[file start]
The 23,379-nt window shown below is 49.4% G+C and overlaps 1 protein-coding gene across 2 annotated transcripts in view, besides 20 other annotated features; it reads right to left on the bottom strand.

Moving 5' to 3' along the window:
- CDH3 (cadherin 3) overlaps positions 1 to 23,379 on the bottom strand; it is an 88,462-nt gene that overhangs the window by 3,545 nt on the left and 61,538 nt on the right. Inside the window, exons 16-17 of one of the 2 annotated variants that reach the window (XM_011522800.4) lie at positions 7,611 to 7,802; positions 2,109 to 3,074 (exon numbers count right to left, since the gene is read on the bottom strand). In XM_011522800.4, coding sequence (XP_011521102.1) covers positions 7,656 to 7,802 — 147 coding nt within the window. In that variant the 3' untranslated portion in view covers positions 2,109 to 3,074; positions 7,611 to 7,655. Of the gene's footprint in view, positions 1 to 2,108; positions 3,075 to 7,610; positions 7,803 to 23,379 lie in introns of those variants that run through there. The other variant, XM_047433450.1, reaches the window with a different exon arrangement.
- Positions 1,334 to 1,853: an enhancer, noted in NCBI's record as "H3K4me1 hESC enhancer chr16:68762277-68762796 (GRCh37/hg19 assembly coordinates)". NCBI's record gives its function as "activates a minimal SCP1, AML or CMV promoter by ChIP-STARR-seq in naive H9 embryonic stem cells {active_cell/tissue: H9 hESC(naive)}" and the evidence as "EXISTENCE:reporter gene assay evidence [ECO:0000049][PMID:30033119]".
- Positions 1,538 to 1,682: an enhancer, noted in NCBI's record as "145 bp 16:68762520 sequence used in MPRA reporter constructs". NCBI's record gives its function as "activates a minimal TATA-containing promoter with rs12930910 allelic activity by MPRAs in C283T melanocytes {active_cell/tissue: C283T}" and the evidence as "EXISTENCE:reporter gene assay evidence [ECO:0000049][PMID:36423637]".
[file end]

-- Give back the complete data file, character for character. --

The 23,379-nt window shown below is 49.4% G+C and overlaps 1 protein-coding gene across 2 annotated transcripts in view, besides 20 other annotated features; it reads right to left on the bottom strand.

Moving 5' to 3' along the window:
- CDH3 (cadherin 3) overlaps positions 1 to 23,379 on the bottom strand; it is an 88,462-nt gene that overhangs the window by 3,545 nt on the left and 61,538 nt on the right. Inside the window, exons 16-17 of one of the 2 annotated variants that reach the window (XM_011522800.4) lie at positions 7,611 to 7,802; positions 2,109 to 3,074 (exon numbers count right to left, since the gene is read on the bottom strand). In XM_011522800.4, coding sequence (XP_011521102.1) covers positions 7,656 to 7,802 — 147 coding nt within the window. In that variant the 3' untranslated portion in view covers positions 2,109 to 3,074; positions 7,611 to 7,655. Of the gene's footprint in view, positions 1 to 2,108; positions 3,075 to 7,610; positions 7,803 to 23,379 lie in introns of those variants that run through there. The other variant, XM_047433450.1, reaches the window with a different exon arrangement.
- Positions 1,334 to 1,853: an enhancer, noted in NCBI's record as "H3K4me1 hESC enhancer chr16:68762277-68762796 (GRCh37/hg19 assembly coordinates)". NCBI's record gives its function as "activates a minimal SCP1, AML or CMV promoter by ChIP-STARR-seq in naive H9 embryonic stem cells {active_cell/tissue: H9 hESC(naive)}" and the evidence as "EXISTENCE:reporter gene assay evidence [ECO:0000049][PMID:30033119]".
- Positions 1,538 to 1,682: an enhancer, noted in NCBI's record as "145 bp 16:68762520 sequence used in MPRA reporter constructs". NCBI's record gives its function as "activates a minimal TATA-containing promoter with rs12930910 allelic activity by MPRAs in C283T melanocytes {active_cell/tissue: C283T}" and the evidence as "EXISTENCE:reporter gene assay evidence [ECO:0000049][PMID:36423637]".